Thursday, September 4, 2014

Backcountry Eats - Tips for Eleven Easy, Lightweight, and Inexpensive Prepackaged Foods from the Grocery Store for Backpacking and Paddling Expeditions

Mama's family loves camp eats!
Recently a friend looked at me incredulously, and asked, "What do you eat when you're in the wilderness for a week?" After I ran down my list of go-to pack foods, he made a confession. When he does weekend kayak trips with his buddies, they fast 2 ½ days at a time to avoid carrying food. Really?

Mama’s reaction – bad idea! When blood sugar gets low, tempers get edgy. More importantly, we need fuel for hiking, portaging, and paddling safely.

Heavy coolers filled with ice, bottled drinks, and fresh perishables work for car camping. For back country expeditions, compact, lightweight, nonperishable foods fit the bill. Also, in some wilderness areas, there are restrictions on packaging. Often, foods and beverages may not be packaged in metal cans or glass containers. Given these constraints, check out my 11 tips for easy and inexpensive foods and beverages you can pack to eat and drink in the back country.



Kids love pasta.
   1. Knorr Pasta Sides require boiling. Mama's tip for fuel conservation - do so while stirring for two minutes over a low flame, and keep warm in a cozy for 12-15 minutes to allow the noodles to completely soften before serving. Kids love these noodles. For adults they are more palatable than the same old mac ‘n cheese. No cozy? The package instructions work fine provided you use a low flame and apply continuous, and I do mean continuous, stirring. If not...scorch!

2. Ramen noodles, Lipton Cup-a-Soup, and minute rice cook up like a breeze. Just add boiling water. Prefer to top your own pasta? Angel hair pasta and egg noodles also make up fast in boiling water.


Precooked meats.
3. Meats labeled as not requiring refrigeration such as precooked bacon, chicken and tuna (as well as other seafood) in a pouch, spam in a pouch, and pepperoni or a stick of sausage travel well. However, as the packaging indicates, once these have been opened they require refrigeration. Buy the package size you can consume in one sitting.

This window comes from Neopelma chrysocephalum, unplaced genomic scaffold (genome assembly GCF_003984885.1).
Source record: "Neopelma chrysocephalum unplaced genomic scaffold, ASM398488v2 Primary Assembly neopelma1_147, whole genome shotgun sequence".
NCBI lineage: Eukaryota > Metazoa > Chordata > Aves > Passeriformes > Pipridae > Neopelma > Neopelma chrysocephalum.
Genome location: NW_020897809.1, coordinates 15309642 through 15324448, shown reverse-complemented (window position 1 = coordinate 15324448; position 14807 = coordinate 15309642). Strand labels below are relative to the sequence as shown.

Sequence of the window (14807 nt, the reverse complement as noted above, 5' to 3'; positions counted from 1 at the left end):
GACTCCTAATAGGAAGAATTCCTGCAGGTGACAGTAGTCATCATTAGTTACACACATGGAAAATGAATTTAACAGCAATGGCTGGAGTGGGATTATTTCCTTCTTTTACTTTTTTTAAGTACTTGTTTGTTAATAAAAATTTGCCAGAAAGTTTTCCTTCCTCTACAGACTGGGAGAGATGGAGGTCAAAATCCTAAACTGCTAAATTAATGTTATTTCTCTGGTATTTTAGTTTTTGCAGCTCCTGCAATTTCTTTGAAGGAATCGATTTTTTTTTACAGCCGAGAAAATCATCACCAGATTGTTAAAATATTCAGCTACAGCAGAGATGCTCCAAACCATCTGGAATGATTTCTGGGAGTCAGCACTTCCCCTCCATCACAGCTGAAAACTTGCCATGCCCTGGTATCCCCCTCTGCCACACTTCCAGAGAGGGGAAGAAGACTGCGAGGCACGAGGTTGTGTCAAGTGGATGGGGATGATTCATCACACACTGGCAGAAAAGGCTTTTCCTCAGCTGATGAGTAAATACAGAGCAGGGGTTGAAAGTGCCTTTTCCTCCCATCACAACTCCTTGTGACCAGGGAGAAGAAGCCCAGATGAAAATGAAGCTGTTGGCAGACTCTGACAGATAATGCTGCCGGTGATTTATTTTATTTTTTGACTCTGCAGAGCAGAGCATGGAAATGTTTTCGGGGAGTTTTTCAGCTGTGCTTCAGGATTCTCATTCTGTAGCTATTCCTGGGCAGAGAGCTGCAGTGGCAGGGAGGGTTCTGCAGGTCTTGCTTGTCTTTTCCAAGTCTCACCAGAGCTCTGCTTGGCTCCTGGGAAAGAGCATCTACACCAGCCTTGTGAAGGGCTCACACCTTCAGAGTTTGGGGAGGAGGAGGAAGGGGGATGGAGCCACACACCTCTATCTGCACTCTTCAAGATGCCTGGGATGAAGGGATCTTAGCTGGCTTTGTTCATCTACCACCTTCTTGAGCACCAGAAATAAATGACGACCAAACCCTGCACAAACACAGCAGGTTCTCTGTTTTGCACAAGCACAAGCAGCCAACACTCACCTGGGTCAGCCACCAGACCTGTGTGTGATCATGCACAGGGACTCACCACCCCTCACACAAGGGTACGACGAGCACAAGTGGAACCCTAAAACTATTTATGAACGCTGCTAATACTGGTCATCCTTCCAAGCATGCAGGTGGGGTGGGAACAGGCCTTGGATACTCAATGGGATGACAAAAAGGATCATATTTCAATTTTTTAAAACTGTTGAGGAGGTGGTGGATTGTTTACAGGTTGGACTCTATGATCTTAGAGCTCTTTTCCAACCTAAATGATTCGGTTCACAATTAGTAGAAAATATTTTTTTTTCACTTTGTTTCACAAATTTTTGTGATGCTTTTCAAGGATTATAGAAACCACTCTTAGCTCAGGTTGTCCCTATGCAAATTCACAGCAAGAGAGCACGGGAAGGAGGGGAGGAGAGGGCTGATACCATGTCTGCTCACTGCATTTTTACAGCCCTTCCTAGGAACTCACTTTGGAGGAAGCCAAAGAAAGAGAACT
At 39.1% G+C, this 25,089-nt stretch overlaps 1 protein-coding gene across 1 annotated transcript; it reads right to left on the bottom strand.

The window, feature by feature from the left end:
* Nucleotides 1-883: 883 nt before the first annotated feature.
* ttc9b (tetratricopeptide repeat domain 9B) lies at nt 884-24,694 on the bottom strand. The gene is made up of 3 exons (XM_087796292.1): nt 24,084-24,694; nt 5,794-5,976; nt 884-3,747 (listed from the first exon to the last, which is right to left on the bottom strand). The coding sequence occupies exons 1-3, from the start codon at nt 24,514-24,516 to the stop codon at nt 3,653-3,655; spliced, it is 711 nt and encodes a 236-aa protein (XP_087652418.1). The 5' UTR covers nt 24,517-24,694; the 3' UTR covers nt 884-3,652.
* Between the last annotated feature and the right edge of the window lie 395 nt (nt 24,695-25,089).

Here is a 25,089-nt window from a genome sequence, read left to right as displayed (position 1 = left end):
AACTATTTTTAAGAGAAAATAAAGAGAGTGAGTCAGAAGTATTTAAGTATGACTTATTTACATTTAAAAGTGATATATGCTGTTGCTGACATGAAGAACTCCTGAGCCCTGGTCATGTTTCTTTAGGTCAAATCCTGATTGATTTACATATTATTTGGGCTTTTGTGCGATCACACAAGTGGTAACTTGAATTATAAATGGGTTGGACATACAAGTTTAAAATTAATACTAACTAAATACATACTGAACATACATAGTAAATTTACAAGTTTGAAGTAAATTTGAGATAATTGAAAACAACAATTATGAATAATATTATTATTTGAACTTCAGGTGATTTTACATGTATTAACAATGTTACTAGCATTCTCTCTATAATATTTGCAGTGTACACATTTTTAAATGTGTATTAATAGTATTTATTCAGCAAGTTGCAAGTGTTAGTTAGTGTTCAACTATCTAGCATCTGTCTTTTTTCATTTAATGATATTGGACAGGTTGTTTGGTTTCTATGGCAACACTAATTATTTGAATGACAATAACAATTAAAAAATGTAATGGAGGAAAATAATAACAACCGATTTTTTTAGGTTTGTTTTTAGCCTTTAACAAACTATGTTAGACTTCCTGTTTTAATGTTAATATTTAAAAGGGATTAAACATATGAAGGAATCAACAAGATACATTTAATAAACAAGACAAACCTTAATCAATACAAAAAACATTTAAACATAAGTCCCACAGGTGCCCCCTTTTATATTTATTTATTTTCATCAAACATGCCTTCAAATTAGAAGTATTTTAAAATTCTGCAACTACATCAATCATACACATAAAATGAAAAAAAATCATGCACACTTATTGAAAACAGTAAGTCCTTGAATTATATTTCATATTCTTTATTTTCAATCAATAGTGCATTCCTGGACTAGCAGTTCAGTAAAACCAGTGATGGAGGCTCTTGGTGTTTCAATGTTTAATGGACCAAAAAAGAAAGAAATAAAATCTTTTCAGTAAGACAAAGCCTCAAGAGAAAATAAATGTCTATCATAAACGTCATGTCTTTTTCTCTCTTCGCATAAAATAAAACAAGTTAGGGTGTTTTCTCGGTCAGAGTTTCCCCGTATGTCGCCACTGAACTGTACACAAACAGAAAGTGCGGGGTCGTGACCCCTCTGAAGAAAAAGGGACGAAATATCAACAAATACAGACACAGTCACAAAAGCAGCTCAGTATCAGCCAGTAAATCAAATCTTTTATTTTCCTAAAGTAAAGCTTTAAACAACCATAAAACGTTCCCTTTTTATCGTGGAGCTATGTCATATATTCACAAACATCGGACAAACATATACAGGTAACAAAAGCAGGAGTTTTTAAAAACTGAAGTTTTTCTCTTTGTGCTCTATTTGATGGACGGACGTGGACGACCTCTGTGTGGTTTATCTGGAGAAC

4. Dehydrated Hungry Jack cheesy hash browns taste great. You can find them on your grocer's shelf near the prepackaged boxed potato meals. Don’t forget to bring a bit of cooking oil. Dried mashed potato flakes and packaged gravy (just add water) provide a second option for serving potatoes. However, due to ease of clean up and personal palate, I prefer the hash browns. How do I make my hash browns shine? Serve them with a few take out ketchup packets.

Camp spuds.
5. Tortillas, bagels, and English muffins resist destruction in the pack more so than bread and other baked goodies. Of these, flour tortillas are Mama's personal “go to” bread. They take up less space, last longer, and are versatile. They can be used to make wraps, quesadillas, calzones, burritos, and more.

    6.  Hard cheeses or cheeses in wax will last most trips. Blocks of semi-hard cheese with a hand shredder will last longer than pre-shredded cheeses, but it is recommended to use them over the first several days of the trip. Soft cheeses will not travel.